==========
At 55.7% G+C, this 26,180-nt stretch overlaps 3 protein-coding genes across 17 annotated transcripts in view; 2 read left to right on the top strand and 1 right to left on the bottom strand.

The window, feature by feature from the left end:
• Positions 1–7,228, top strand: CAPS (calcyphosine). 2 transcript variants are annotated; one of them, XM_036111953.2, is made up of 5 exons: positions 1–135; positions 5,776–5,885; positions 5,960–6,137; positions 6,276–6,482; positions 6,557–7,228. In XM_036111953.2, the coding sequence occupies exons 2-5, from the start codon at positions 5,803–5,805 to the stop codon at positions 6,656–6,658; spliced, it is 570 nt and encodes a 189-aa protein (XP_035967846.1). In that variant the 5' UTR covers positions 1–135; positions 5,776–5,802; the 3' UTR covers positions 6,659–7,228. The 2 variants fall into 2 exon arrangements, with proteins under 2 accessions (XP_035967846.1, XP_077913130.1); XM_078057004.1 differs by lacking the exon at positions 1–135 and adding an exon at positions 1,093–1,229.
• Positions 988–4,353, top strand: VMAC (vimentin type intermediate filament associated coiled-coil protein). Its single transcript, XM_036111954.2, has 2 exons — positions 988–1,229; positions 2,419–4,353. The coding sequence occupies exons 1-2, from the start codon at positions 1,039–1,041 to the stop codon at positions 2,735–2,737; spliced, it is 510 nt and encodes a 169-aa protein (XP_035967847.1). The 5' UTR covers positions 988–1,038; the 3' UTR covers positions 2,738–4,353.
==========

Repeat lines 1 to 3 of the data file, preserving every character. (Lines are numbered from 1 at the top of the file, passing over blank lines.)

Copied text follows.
At 55.7% G+C, this 26,180-nt stretch overlaps 3 protein-coding genes across 17 annotated transcripts in view; 2 read left to right on the top strand and 1 right to left on the bottom strand.

The window, feature by feature from the left end:
• Positions 1–7,228, top strand: CAPS (calcyphosine). 2 transcript variants are annotated; one of them, XM_036111953.2, is made up of 5 exons: positions 1–135; positions 5,776–5,885; positions 5,960–6,137; positions 6,276–6,482; positions 6,557–7,228. In XM_036111953.2, the coding sequence occupies exons 2-5, from the start codon at positions 5,803–5,805 to the stop codon at positions 6,656–6,658; spliced, it is 570 nt and encodes a 189-aa protein (XP_035967846.1). In that variant the 5' UTR covers positions 1–135; positions 5,776–5,802; the 3' UTR covers positions 6,659–7,228. The 2 variants fall into 2 exon arrangements, with proteins under 2 accessions (XP_035967846.1, XP_077913130.1); XM_078057004.1 differs by lacking the exon at positions 1–135 and adding an exon at positions 1,093–1,229.